“Let me get this straight. A thing that looks like a police box, standing in a junkyard- it can move anywhere in time and space?” – Ian Chesterton
On a foggy night in London town a policeman’s beat takes him past I. M. Foreman’s junkyard on 76 Totter’s Lane. It’s 5:15pm on the 23rd November 1963 and the camera focuses on a 1950s police box in that yard… The adventures have begun…
Why 50 years on is this show still alive? Why hasn’t the TARDIS faded into the London fog of the past, with all the other favourites of the 1960s? Well, because that simple, tantalising idea still remains the same: a mad man and his box. A box that’s bigger on the inside than out, that can travel across the frontiers of time and space. Who can honestly say they would pass that up?
So, the question is which (Or should it be who?) is your favourite Doctor? With 11 to choose from, you’re pretty spoiled for choice. Personally, Christopher Eccleston (the 9th Doctor, first of the new series) will always be my top Doctor- he epitomises the role for me- but all of them have held a special place in viewer’s hearts for half a century now. And to celebrate the 50 year anniversary of the longest running Science Fiction series of all time, we have the 50 year anniversary edition, entitled, the Day of the Doctor, to celebrate this milestone. As usual with these kinds of episodes, however, there is the problem of hype. We’ve known for weeks that the episode would feature at least 2 previous doctors and a new one- but can they deliver? And are 2 Doctor’s enough to satisfy 3 generations of fans?
Essentially, the plot starts with Matt Smith’s Doctor once again meeting with Clara Oswald, his latest companion, as they prepare to go on a new adventure. However, they are instead airlifted to London (in an sequence that would be funnier had this particular Doctor not have had this exact thing happen to him at least once before) by UNIT, who hand him a letter and a mission from Queen Elizabeth 1st. This mission is what leads to the meeting with the two other Doctors- Tennant’s, and a new Doctor played by John Hurt- yet it becomes the B plot for an exploration into the end of Gallifrey, an event that has rather painted the Doctor for some time.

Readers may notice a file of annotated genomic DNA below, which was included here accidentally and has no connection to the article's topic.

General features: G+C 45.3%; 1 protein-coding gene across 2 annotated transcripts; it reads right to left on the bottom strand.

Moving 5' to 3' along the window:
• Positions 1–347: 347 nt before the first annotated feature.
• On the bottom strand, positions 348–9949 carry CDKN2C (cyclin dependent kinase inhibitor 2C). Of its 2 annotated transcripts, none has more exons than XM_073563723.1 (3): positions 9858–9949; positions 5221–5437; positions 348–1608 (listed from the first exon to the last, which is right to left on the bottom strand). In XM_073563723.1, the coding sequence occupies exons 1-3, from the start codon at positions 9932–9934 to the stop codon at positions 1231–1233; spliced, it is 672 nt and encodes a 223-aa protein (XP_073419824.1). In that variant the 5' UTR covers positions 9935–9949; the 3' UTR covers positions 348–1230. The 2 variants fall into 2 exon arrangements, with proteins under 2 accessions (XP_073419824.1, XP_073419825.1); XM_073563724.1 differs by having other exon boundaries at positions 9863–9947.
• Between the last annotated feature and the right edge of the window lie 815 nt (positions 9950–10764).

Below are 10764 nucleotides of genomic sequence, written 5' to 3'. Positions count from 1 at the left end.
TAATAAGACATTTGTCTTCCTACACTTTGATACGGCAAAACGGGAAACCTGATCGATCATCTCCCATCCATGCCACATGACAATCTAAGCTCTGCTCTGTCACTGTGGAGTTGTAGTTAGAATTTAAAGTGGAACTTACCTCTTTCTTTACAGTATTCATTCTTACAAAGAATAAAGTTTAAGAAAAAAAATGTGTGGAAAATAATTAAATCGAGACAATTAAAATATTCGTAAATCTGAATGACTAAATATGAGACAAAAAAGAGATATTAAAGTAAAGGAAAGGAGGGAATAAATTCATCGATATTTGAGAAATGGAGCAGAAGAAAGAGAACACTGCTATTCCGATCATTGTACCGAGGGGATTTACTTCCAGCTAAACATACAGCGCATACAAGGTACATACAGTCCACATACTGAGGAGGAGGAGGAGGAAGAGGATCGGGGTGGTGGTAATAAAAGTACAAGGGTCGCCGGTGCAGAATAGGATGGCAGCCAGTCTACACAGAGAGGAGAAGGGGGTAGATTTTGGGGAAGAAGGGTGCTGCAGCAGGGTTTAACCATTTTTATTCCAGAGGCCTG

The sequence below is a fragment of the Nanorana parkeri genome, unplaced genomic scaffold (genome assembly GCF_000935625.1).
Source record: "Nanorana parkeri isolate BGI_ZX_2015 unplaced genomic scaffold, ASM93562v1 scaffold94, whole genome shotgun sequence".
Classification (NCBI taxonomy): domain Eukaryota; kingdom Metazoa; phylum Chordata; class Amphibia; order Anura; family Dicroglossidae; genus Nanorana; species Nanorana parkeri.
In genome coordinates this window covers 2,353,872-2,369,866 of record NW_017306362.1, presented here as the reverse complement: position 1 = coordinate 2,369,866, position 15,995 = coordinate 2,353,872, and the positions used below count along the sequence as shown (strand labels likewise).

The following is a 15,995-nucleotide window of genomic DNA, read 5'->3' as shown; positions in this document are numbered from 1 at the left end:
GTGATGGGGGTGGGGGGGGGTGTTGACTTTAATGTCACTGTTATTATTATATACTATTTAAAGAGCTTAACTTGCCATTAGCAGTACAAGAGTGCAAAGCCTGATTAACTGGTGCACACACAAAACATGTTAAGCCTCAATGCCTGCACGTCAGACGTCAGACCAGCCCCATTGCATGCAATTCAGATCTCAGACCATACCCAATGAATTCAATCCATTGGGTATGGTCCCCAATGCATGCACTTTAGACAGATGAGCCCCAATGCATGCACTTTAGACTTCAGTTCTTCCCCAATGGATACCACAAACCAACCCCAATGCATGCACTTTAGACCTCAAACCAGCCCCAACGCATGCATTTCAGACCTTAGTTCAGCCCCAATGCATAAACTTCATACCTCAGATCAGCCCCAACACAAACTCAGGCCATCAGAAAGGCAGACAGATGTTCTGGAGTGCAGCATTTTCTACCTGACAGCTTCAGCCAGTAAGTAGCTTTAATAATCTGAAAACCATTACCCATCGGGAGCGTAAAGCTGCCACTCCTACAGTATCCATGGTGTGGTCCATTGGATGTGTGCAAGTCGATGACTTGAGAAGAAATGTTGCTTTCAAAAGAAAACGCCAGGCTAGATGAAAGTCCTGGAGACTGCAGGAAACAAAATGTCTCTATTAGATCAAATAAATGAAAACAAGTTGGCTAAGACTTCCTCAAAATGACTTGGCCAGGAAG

So how was it? Well, for starters, at least it made sense in most parts. There is one plot hole that bugged me, which is waved off with an excuse of ‘Timey Wimey’ once again (an explanation that’s becoming much less easy to stomach), but asides from that, everything seemed to work well. Tennant and Smith work pretty well together- it’s interesting to see the differences between their portrayals (Tennant is less bouncy and more methodical than Smith, though not by much). They do need a stabilising element though- and Hurt provides it. His part feels well thought out (watching the minisode featuring Paul Mcgann helps), and his acting is flawless. There are one or two parts that feels a little… bitchy towards previous Doctors, but that may just be my interpretation. The general acting in this is actually pretty good- though fans of Billie Piper shouldn’t come in with any expectations.
There are problems. There are a fair few false endings, which gets slightly cheap by the end. And there is still some dodgy special effects- look out for when the TARDIS flies into an enemy early on for a really cringe-y moment. It’s also a shame some of the others couldn’t make more of an appearance- but I’ll stop there to prevent spoilers. Overall, Day of the Doctor is a solid episode, a pretty worthy 50th Anniversary episode- even if the ending is a little… bizarre.
This was not the only treat we were given in the celebrations. BBC2 also aired An Adventure in Space and Time, writer Mark Gatiss’s a love letter to the series. A beautiful tribute to William Hartnell, the show’s first Doctor and wonderfully performed by David Bradley, this docudrama will have any fan clutching a tissue by its end. Google even created their very own interactive game to mark the occasion.
And, as Christmas approaches and we move ever nearer to being half way out of the dark, our attentions turn to the Christmas special and the moment the baton will be handed to new Doctor Peter Capaldi. One can only hope that the future will kindle the flame, which the past has kept forever burning.
So, what can we expect in the next 50 years? Well, with Head writer Stephen Moffat thrusting his own sonic screwdriver into its history, we will no longer see the Doctor running from Gallifrey, but towards it.
’50 Years of the Doctor have been and past, and on the 23rd of November, the BBC celebrated this with a very special episode. Alex Davies was watching for Label.
Alex Davies and Holly Duerden